Azure SQL - dataspace used vs max dataspace

by mslot   Last Updated September 11, 2019 18:06 PM

I have a single Azure SQL database in Azure with the following database data space database data space

As I read the documentation: https://docs.microsoft.com/en-us/azure/sql-database/sql-database-file-space-management the "Used space" will keep growing, and I myself need to shrink it. That is perfectly fine, and as expected. I can also see that the allocated space is a bit larger than the used space. This is how i hope it works:

  1. when used space is nearing the allocated space, some more space is allocated
  2. when used space is at max size we have no more space available thus we run out of space

I am a bit scared that I have misunderstood something and my database (and site) will stop working when used space is at allocated space. I am kind of new into the world of Azure.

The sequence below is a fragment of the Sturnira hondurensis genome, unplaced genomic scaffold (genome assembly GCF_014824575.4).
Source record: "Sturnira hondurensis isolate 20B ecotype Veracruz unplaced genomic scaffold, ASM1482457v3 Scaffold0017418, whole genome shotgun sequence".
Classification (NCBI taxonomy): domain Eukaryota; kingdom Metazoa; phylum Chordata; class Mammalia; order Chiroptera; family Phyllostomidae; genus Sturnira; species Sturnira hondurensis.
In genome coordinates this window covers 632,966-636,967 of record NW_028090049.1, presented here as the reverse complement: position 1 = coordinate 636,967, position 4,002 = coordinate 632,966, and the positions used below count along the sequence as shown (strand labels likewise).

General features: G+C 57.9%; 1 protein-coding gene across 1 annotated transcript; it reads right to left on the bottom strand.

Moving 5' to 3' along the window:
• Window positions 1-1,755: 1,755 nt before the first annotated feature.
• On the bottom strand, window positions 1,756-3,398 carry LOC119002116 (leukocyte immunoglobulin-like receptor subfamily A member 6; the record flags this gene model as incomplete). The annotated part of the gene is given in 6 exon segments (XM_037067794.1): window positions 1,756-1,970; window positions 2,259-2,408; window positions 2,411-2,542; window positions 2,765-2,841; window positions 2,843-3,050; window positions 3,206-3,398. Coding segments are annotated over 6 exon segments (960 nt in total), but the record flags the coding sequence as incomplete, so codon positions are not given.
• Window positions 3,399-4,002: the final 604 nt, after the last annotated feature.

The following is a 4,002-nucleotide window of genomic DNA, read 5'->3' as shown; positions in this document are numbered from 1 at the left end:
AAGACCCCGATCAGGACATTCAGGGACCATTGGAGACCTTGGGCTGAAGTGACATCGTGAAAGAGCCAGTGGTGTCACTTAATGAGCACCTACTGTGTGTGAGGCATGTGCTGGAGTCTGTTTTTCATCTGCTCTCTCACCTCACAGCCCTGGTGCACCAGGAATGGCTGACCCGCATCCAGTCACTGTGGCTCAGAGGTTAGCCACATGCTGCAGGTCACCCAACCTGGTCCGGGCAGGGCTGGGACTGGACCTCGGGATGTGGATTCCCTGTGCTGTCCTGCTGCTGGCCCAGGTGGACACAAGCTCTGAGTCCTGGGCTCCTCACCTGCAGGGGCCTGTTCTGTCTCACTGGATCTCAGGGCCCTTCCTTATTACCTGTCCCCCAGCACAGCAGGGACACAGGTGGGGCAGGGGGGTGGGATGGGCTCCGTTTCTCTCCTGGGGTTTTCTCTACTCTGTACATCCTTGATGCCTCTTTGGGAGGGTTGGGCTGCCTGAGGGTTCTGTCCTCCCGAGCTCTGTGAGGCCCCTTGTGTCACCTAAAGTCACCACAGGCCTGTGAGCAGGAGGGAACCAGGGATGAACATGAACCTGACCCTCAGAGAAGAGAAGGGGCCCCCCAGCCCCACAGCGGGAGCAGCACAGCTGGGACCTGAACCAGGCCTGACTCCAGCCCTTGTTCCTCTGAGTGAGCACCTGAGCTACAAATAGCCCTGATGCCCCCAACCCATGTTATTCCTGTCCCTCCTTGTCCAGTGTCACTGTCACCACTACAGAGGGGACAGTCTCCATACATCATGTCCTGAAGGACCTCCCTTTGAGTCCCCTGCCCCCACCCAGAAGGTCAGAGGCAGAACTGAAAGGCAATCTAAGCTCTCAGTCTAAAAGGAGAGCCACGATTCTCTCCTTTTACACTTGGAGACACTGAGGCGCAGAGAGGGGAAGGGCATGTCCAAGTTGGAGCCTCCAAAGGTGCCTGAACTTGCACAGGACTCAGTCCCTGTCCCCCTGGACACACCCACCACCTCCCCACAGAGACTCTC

It was something i just noticed today. I have a monitor set up to monitor data space used (in percent), and i will be alerted when it hit max. But i will never hit max if it doesn't grow beyond allocated space.



Answers 1


First of all, no need to worry as this is normal behaviour.

This part From msdocs on Data space allocated should make it clear

The amount of space allocated grows automatically, but never decreases after deletes. This behavior ensures that future inserts are faster since space does not need to be reformatted.

This space allocated grow automatically & will stay the same way when it grows out.

A usefull part of azure is that there are these little (!) marks on many settings.

enter image description here

These should point you in the right direction, the learn more points us to above linked page.


In short

when used space is nearing the allocated space, some more space is allocated

yes

when used space is at max size we have no more space available thus we run out of space

and yes

You can always get the possible size from ssms --> database properties:

enter image description here

Randi Vertongen
Randi Vertongen
September 11, 2019 18:05 PM

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